• [card]Searing Blaze[/card] – This takes away the choice of aiming your burn spell at a creature to clear the way for your own (more in the creatures section) or at them directly to finish them off. Double Red also restricts it as a splash.
Red burn is very valuable to control archetypes as a way to efficiently remove early threats, one of the reasons I see mono Red decks do so well is if the Cube balance of good aggressive creature strategies and/or too many sweeper effects is off which disincentives control wanting pinpoint removal in the early stages.
Don’t be so hasty
Red is home to two of Magic’s most iconic creature types, Goblins and Dragons and is the home of the evergreen Haste keyword. Haste is great for getting in quick damage, surprise combat math and fighting Planeswalkers. The problem with haste damage is that it acts a little bit like a burn spell to the opponent, further pushing that particular play pattern. To alleviate this I have completely removed the Red one shot creatures such as [card]Ball Lightning[/card] so that at least the haste creatures remain and offer a board state, also making them more attractive to other archetypes.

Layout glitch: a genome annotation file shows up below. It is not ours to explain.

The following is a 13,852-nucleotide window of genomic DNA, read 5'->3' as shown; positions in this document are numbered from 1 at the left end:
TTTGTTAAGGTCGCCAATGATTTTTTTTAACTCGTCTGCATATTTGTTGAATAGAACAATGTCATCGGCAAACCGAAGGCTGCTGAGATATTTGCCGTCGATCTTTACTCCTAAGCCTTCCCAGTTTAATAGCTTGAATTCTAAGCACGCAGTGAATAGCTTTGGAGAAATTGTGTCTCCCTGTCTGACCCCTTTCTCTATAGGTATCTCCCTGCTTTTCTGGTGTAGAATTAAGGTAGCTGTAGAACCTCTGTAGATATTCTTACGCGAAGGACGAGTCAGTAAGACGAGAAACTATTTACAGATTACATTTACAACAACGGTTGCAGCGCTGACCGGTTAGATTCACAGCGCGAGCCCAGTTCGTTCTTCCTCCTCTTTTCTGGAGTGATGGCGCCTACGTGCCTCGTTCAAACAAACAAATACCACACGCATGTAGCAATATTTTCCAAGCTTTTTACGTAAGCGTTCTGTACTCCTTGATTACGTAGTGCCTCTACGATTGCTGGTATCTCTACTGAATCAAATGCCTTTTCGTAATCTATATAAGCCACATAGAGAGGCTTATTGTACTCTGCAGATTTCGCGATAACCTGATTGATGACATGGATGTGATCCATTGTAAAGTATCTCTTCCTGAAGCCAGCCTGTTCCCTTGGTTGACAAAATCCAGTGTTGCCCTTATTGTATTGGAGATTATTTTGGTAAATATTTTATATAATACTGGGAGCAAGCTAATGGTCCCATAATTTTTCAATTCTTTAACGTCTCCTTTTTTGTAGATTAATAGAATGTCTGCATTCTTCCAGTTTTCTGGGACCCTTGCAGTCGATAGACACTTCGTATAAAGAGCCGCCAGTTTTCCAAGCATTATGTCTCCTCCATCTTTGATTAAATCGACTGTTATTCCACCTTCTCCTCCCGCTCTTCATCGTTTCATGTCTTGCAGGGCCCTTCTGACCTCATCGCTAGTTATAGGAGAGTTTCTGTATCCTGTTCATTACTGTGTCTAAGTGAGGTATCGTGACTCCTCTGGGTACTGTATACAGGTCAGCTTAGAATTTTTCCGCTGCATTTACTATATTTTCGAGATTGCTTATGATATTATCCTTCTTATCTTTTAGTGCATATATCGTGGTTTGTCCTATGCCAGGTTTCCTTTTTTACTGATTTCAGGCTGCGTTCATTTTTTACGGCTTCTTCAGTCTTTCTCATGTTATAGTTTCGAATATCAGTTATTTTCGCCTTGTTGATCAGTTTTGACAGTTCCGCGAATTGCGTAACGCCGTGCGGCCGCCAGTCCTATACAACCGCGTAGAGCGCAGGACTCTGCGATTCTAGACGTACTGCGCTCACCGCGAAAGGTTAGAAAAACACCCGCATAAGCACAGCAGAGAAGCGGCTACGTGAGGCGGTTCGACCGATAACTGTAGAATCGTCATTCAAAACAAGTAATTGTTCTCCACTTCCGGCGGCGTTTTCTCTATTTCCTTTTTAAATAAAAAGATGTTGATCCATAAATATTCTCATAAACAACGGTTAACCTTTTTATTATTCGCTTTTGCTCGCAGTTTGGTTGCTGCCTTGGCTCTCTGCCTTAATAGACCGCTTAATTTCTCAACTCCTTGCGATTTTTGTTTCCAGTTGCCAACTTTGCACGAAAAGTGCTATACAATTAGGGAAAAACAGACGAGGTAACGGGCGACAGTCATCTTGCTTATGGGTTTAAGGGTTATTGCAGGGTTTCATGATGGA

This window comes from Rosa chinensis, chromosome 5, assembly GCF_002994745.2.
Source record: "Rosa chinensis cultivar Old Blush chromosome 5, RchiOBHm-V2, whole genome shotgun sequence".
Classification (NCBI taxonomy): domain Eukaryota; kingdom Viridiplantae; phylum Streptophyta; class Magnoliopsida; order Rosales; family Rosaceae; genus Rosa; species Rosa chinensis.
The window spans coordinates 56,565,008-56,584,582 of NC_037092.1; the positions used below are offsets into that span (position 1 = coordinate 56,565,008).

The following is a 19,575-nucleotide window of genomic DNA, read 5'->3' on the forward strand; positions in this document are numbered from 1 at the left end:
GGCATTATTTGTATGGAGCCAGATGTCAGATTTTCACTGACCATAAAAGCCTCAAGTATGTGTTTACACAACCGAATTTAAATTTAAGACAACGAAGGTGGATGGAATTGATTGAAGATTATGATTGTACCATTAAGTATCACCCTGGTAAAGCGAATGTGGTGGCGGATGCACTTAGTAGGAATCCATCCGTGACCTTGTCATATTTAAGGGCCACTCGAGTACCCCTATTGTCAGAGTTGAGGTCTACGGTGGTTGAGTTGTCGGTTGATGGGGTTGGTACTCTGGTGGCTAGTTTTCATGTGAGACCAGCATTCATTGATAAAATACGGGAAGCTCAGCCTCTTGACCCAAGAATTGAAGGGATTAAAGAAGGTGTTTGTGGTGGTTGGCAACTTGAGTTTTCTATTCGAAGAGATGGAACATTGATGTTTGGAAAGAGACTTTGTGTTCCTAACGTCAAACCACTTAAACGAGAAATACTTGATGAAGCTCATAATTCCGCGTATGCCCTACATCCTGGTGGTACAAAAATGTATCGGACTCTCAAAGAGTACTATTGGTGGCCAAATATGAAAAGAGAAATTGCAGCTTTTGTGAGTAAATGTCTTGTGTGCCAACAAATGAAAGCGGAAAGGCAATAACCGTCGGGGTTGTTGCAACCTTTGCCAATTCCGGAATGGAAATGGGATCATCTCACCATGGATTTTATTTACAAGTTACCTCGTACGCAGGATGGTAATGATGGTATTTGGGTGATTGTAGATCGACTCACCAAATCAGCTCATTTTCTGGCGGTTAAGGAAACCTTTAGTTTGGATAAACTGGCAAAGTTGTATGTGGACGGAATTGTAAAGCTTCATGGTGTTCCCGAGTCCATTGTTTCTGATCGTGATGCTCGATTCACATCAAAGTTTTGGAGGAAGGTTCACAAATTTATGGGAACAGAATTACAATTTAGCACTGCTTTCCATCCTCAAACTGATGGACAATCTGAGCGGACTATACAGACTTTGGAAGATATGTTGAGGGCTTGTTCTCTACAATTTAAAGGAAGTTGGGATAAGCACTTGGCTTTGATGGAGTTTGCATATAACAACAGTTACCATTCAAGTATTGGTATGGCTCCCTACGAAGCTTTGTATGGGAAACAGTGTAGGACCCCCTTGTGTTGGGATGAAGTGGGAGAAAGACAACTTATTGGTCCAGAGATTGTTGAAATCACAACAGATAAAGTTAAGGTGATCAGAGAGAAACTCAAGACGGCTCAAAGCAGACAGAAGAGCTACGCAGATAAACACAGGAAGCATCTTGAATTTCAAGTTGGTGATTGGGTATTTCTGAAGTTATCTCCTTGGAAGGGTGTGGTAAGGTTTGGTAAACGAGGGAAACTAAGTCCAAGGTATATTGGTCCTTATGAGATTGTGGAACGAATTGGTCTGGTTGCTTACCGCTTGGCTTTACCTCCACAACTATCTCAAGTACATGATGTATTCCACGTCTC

To help diversify Red aggressive decks and to encourage the use of creature combat I have slowly been building a Goblin subtheme into Red, the great thing about this is that I have only really had to compromise on two slot’s for a creature that is not really good enough to be in on its own [card]Goblin King[/card] and [card]Goblin Chieftain[/card]. Take a look at your Cube and you might realise you have some interesting number of creature types you didn’t expect and that adding one or two creatures to support might open up some great drafting opportunities.
More recently Red creatures have been printed that offer great gameplay in something other than a get them dead quick strategy and I am always on the lookout for something that adds a different dimension to Red strategies. [card]Young Pyromancer[/card], [card]Ashcloud Phoenix[/card] and [card]Shaman of the Great Hunt[/card] all give interesting deck building decisions to a Red deck while also being good in its traditional aggressive strengths.
Some people just want to watch the world burn
Wizards of the Coast have for some time been cutting down the power level of what they consider “unfun” in constructed Magic, look at this list in progression and think about how each feels from a gameplay perspective: